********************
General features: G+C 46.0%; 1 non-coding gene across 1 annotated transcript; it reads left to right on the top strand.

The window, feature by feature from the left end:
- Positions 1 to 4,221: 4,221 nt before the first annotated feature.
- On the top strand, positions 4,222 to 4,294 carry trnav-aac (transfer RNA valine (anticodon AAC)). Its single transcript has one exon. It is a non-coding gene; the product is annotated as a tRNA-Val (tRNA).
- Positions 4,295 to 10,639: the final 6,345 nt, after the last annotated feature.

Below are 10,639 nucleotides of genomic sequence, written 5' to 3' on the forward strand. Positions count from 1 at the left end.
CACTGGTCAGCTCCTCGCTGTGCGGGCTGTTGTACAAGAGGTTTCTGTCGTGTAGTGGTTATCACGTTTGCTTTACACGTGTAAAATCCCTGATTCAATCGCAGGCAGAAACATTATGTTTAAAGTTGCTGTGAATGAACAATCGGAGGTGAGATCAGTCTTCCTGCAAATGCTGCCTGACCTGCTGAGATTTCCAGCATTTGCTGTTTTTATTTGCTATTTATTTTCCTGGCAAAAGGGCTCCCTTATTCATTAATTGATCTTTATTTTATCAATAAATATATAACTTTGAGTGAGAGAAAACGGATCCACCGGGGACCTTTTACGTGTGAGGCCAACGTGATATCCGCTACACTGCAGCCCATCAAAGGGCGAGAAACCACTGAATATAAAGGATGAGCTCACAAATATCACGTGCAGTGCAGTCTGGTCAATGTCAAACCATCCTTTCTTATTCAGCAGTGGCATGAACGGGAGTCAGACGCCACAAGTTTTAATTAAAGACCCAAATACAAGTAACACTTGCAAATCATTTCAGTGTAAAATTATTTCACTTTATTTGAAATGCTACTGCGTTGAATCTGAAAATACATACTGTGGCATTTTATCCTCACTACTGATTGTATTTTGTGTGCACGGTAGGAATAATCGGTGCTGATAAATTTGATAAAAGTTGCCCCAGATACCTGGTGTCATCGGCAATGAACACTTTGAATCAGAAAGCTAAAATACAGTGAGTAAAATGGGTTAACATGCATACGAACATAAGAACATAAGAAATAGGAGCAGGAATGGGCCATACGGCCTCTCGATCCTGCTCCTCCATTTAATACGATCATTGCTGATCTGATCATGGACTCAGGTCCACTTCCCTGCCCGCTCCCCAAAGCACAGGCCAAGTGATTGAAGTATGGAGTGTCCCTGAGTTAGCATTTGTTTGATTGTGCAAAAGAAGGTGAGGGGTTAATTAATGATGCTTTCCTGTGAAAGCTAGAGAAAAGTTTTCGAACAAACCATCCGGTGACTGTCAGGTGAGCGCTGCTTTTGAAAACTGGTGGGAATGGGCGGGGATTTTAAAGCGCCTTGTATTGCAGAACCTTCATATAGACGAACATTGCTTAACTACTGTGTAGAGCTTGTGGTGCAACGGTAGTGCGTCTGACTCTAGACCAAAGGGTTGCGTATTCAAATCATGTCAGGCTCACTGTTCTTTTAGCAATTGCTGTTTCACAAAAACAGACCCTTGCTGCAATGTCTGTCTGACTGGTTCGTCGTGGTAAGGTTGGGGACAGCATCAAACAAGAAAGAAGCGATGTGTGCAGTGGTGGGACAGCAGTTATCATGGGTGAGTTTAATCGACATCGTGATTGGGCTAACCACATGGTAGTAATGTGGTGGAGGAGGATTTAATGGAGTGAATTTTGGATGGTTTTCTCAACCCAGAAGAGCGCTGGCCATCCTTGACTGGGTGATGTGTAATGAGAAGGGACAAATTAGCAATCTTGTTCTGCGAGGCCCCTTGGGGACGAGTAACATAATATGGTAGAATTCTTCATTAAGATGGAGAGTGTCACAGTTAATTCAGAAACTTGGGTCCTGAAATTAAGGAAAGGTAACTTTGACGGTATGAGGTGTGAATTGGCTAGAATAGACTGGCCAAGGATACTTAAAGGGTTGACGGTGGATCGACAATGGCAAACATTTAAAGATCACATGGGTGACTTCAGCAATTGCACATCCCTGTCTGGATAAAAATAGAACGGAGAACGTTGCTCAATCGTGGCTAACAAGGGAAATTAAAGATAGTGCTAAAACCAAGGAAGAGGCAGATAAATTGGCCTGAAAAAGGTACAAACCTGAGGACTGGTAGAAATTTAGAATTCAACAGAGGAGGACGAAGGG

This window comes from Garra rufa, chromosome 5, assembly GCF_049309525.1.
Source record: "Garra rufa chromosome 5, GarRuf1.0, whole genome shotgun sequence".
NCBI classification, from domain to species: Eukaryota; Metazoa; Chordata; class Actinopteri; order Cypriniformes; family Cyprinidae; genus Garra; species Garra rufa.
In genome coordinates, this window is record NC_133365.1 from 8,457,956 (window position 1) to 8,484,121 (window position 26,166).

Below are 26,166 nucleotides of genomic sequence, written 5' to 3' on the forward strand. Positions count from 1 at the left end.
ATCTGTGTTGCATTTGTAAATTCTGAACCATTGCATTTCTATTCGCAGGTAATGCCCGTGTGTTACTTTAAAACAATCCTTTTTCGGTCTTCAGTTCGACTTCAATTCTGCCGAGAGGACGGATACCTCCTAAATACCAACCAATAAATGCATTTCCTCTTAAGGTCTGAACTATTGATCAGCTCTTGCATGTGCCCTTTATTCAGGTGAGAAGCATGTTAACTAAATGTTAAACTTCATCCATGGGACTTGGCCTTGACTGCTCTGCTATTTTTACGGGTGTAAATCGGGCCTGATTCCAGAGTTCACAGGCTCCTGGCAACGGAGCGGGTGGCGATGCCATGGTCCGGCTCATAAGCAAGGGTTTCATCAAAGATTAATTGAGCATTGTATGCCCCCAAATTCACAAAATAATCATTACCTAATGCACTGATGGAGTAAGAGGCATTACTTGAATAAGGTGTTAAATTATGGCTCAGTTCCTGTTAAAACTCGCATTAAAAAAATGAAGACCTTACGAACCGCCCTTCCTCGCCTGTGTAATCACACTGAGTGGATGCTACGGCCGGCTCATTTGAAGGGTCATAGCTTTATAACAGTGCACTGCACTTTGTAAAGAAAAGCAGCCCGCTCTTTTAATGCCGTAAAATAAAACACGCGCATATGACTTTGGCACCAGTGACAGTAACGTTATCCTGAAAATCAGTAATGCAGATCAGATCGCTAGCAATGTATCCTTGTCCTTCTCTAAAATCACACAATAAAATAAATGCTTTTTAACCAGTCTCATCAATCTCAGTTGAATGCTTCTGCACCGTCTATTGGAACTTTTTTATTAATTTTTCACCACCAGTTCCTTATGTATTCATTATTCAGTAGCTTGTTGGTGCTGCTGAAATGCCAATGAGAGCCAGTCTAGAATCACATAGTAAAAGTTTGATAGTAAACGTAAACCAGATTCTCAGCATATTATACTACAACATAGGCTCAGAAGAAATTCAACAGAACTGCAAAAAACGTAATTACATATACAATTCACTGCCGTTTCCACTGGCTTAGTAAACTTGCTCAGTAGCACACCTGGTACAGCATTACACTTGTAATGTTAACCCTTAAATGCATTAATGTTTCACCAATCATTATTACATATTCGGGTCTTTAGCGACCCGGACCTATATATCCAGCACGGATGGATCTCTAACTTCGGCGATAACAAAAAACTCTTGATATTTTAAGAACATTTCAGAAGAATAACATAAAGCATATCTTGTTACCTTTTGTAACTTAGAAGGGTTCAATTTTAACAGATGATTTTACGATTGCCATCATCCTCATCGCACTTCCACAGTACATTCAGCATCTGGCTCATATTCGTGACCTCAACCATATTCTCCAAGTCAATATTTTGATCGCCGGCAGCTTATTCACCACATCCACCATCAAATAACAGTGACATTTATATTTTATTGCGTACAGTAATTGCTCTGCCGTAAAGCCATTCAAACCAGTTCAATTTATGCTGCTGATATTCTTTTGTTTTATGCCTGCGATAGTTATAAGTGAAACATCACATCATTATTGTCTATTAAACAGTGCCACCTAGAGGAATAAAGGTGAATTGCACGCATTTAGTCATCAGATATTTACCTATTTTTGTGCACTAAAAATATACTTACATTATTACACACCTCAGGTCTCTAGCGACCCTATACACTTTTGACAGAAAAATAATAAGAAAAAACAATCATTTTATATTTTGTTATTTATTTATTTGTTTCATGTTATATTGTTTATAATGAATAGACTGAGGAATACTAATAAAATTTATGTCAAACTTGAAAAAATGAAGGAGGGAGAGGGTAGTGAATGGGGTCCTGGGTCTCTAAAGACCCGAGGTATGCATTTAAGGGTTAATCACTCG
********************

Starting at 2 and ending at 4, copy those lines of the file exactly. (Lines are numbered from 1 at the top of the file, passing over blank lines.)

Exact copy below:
The window, feature by feature from the left end:
- Positions 1 to 4,221: 4,221 nt before the first annotated feature.
- On the top strand, positions 4,222 to 4,294 carry trnav-aac (transfer RNA valine (anticodon AAC)). Its single transcript has one exon. It is a non-coding gene; the product is annotated as a tRNA-Val (tRNA).